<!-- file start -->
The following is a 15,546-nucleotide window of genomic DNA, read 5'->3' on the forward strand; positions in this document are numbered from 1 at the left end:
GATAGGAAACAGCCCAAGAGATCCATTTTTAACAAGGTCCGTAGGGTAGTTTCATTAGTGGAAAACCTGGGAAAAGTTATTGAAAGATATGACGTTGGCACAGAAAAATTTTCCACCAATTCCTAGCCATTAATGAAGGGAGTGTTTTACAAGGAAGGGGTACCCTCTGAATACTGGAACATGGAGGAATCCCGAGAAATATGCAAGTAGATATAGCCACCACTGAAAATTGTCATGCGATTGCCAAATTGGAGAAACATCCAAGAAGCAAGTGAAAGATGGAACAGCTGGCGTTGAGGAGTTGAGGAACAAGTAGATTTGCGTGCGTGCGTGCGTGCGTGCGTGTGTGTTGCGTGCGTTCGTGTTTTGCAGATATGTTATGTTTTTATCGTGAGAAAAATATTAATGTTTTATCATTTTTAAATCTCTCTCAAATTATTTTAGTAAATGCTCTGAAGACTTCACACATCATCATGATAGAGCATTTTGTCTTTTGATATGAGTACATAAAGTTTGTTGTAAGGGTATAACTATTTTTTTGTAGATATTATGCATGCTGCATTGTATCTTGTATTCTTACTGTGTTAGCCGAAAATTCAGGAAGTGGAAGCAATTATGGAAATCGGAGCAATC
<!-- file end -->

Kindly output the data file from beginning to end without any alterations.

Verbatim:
The following is a 15,546-nucleotide window of genomic DNA, read 5'->3' on the forward strand; positions in this document are numbered from 1 at the left end:
GATAGGAAACAGCCCAAGAGATCCATTTTTAACAAGGTCCGTAGGGTAGTTTCATTAGTGGAAAACCTGGGAAAAGTTATTGAAAGATATGACGTTGGCACAGAAAAATTTTCCACCAATTCCTAGCCATTAATGAAGGGAGTGTTTTACAAGGAAGGGGTACCCTCTGAATACTGGAACATGGAGGAATCCCGAGAAATATGCAAGTAGATATAGCCACCACTGAAAATTGTCATGCGATTGCCAAATTGGAGAAACATCCAAGAAGCAAGTGAAAGATGGAACAGCTGGCGTTGAGGAGTTGAGGAACAAGTAGATTTGCGTGCGTGCGTGCGTGCGTGCGTGTGTGTTGCGTGCGTTCGTGTTTTGCAGATATGTTATGTTTTTATCGTGAGAAAAATATTAATGTTTTATCATTTTTAAATCTCTCTCAAATTATTTTAGTAAATGCTCTGAAGACTTCACACATCATCATGATAGAGCATTTTGTCTTTTGATATGAGTACATAAAGTTTGTTGTAAGGGTATAACTATTTTTTTGTAGATATTATGCATGCTGCATTGTATCTTGTATTCTTACTGTGTTAGCCGAAAATTCAGGAAGTGGAAGCAATTATGGAAATCGGAGCAATC